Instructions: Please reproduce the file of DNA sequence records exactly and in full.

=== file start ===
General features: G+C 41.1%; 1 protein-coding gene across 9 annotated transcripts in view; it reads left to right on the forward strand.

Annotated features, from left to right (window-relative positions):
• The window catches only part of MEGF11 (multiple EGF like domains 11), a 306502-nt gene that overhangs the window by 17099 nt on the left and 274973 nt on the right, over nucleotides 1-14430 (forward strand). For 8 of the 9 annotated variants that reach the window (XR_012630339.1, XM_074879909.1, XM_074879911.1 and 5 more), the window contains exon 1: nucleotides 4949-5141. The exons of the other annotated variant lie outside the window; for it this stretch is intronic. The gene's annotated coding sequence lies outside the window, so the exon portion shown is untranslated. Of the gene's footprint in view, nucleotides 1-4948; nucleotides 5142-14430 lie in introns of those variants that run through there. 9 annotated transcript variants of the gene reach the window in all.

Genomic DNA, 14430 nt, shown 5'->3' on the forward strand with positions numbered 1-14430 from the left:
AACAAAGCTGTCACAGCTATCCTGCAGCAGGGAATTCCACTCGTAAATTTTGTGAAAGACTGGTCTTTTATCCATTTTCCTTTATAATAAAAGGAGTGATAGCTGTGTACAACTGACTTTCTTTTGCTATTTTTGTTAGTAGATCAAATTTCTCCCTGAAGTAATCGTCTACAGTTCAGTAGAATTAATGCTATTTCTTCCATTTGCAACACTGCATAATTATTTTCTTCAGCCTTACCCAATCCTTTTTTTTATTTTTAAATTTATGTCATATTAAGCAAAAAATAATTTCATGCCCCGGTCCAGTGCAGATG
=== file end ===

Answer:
General features: G+C 41.1%; 1 protein-coding gene across 9 annotated transcripts in view; it reads left to right on the forward strand.

Annotated features, from left to right (window-relative positions):
• The window catches only part of MEGF11 (multiple EGF like domains 11), a 306502-nt gene that overhangs the window by 17099 nt on the left and 274973 nt on the right, over nucleotides 1-14430 (forward strand). For 8 of the 9 annotated variants that reach the window (XR_012630339.1, XM_074879909.1, XM_074879911.1 and 5 more), the window contains exon 1: nucleotides 4949-5141. The exons of the other annotated variant lie outside the window; for it this stretch is intronic. The gene's annotated coding sequence lies outside the window, so the exon portion shown is untranslated. Of the gene's footprint in view, nucleotides 1-4948; nucleotides 5142-14430 lie in introns of those variants that run through there. 9 annotated transcript variants of the gene reach the window in all.

Genomic DNA, 14430 nt, shown 5'->3' on the forward strand with positions numbered 1-14430 from the left:
AACAAAGCTGTCACAGCTATCCTGCAGCAGGGAATTCCACTCGTAAATTTTGTGAAAGACTGGTCTTTTATCCATTTTCCTTTATAATAAAAGGAGTGATAGCTGTGTACAACTGACTTTCTTTTGCTATTTTTGTTAGTAGATCAAATTTCTCCCTGAAGTAATCGTCTACAGTTCAGTAGAATTAATGCTATTTCTTCCATTTGCAACACTGCATAATTATTTTCTTCAGCCTTACCCAATCCTTTTTTTTATTTTTAAATTTATGTCATATTAAGCAAAAAATAATTTCATGCCCCGGTCCAGTGCAGATG